@nataliepeck: Riddell's ws on part conference events:Often naive opinions and prejudices of execs treated with awkward politeness by politicians. [Correction: "Signing off" expenses rather than "singing off" in previous tweet! Riddell says he never observed any deals between politicians and newspapers. Not a formal tit-for-tat. Riddell: Politicians felt had to indulge senior editors rather than take their views seriously - although important exceptions.
Riddell: My view always been for editors, for proprietors, they should be a little more distant and treat it more professionally.

Guardian Live Blog:
Riddell says the only time he met James Murdoch was at a "pretty gruesome" dinner hosted by Alistair Darling, then chancellor of the exchequer. Murdoch criticised Darling over dinner for an earlier decision on BSkyB and ITV. "It was all just a bit embarassing. It was a classic bit of English embarrassment where nobody quite knew where to look ... it was all a bit gauche," he says.
The former political correspondent, who held senior positions at both the Financial Times and the Times, says he has never observed a "formal deal" or anything "more sophisticated" between proprietors, editors and politicians.
"You can't be too close that you can't be robust in your criticism of someone," Riddell says.
Riddell: [Journalists and politicians] should have lunches, they talk, but should not pretend to a kind of false friendship. Riddell: The selection of facts inevitably is a subjective process.

Guardian Live Blog:
Riddell is asked about fact and comment in newspapers, a recurring theme at the inquiry over the past few weeks. He says it is difficult to separate the two completely in newspapers. "You're observing something at one time, you're observing only part of it ... so while I always believed in trying to separate fact and comment as much as possible, space constraints made that very difficult," he says. "One's got to recognise that they will be blurred."
Riddell: Worked at one end of trade, those at Sun/Mail/Express would regard me as high-minded and a bit elitist and out of touch. 
Riddell explaining that it's more difficult to meet politicians in power than those in opposition.
Guardian Live Blog:
Riddell says he has never heard the Press Complaints Commission code invoked throughout his career in journalism. He says the culture of the newsroom is what is important.
Riddell: When the Times supporting New Labour, it and other titles favoured with some stories.
Riddell: In many respects, newspapers follow their readers rather than lead them.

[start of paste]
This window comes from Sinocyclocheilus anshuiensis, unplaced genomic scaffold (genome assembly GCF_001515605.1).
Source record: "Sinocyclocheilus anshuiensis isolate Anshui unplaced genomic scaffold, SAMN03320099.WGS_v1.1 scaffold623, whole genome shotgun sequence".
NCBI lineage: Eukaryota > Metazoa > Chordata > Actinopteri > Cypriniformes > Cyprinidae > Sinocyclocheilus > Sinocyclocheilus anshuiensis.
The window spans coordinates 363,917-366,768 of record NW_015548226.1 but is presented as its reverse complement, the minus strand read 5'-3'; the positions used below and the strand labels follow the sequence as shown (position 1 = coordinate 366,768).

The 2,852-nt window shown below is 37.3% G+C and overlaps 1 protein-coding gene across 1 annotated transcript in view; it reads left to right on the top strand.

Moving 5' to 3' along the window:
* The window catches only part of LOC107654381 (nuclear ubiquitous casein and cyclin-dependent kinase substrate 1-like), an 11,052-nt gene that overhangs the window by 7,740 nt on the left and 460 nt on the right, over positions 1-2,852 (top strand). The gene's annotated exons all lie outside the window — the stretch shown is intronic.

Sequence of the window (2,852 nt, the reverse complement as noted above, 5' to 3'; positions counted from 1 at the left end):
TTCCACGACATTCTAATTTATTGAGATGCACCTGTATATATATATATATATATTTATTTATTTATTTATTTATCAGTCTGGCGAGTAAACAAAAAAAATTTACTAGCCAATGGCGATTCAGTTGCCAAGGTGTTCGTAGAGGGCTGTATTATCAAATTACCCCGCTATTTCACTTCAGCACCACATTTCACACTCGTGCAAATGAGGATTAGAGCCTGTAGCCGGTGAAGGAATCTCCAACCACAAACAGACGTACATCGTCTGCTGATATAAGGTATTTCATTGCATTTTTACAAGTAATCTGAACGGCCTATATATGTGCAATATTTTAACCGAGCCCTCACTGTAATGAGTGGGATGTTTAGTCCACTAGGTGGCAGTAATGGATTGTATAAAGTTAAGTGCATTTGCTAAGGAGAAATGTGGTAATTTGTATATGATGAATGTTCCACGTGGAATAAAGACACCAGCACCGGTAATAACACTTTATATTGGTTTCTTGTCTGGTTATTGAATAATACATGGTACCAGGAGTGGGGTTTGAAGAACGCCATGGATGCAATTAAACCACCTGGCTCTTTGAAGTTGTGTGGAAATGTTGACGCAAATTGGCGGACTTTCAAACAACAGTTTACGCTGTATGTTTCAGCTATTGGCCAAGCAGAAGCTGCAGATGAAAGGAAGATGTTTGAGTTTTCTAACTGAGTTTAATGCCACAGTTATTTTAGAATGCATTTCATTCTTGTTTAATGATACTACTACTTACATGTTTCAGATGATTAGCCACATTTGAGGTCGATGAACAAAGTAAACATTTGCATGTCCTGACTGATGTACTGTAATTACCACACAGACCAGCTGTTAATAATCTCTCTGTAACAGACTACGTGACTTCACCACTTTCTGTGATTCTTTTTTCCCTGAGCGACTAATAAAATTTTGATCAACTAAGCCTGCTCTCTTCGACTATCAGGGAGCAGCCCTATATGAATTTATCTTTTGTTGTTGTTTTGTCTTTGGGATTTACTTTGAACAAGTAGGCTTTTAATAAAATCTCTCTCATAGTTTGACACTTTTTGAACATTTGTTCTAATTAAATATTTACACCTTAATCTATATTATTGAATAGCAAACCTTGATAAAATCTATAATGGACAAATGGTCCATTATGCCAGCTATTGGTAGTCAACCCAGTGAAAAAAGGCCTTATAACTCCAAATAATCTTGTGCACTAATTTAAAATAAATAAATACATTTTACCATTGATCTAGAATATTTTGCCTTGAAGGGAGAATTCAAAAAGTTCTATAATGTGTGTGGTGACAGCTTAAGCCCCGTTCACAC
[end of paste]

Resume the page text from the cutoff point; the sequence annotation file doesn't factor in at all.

Riddell: Not about floating voter, is much more seeing where power is going. Is virtually all following a shift in public opinion. Riddell advocates "Private Eye test" - if any contacts/details appeared in the publication, could you defend them?

Guardian Live Blog:
Anyone who has studied Rupert Murdoch knows he likes to back the winners, says Riddell. He believes that most newspapers follow the views of their readers, rather than lead them. That is a perfectly sensible commercial decision, he adds. 
Riddell: Naturally people follow what the leadership does, it requires an ethos in any organisation about how people should behave.
Riddell: I'm very much in favour of rigorous self-criticism. With the internet we are in a massively evolving state.  Riddell: I was never pressured by editors/proprietors on my opinion. Riddell: Spin has always existed. Elizabeth I's great speeches were spin. Political leaders have always tried to influence people.
Riddell: For politicians, the long-term is frequently a long time away when you have 24-hour news.
Riddell: Most newspaper opinions formed by half a dozen people. When papers claim to speak for readers, haven't analysed opinions.
Riddell: When somthing goes wrong it is always treated as an immense scandal and therefore someone's head must roll.
Riddell: Quite clear that the weakest area for induction and preparation is special advisers.
Riddell: Most SpAds are 24/25 years old with minimum understanding of political process and considerable influence.

Guardian Live Blog:
Riddell says it is "humbug" when newspapers claim to speak for their readers. "They haven't analysed their opinions," he says, adding that it is often judged on the volume of emails received from readers. He points out that most newspapers' leader columns are written by half-a-dozen people and most of the staff are not involved.
Riddell ws: Politicians and media are bound to have a close relationship. But it needs to be less cosy, more open and more robust.  Riddell: It's about personal leadership rather than rules.